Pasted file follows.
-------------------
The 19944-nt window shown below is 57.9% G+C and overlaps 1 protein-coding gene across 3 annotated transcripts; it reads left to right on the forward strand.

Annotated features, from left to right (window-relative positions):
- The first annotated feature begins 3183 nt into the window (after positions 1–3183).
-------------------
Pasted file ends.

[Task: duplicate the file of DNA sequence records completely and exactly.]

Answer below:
The 19944-nt window shown below is 57.9% G+C and overlaps 1 protein-coding gene across 3 annotated transcripts; it reads left to right on the forward strand.

Annotated features, from left to right (window-relative positions):
- The first annotated feature begins 3183 nt into the window (after positions 1–3183).